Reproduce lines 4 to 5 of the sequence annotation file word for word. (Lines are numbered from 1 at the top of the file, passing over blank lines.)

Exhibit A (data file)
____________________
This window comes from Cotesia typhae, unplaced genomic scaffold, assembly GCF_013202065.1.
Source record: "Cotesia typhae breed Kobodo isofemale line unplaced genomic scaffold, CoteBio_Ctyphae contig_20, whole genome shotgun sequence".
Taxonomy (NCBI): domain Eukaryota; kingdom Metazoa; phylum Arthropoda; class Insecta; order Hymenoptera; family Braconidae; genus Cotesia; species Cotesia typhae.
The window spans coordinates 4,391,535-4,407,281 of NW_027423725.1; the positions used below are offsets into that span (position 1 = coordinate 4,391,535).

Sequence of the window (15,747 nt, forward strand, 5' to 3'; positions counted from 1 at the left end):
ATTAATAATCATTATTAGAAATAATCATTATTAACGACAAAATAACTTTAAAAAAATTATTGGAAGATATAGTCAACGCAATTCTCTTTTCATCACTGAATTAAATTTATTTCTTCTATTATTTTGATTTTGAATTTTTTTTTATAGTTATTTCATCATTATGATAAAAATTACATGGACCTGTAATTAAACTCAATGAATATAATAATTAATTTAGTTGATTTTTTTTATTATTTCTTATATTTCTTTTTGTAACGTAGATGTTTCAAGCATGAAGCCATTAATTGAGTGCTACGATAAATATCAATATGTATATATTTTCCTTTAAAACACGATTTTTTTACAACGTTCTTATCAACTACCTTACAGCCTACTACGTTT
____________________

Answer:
The window spans coordinates 4,391,535-4,407,281 of NW_027423725.1; the positions used below are offsets into that span (position 1 = coordinate 4,391,535).

Sequence of the window (15,747 nt, forward strand, 5' to 3'; positions counted from 1 at the left end):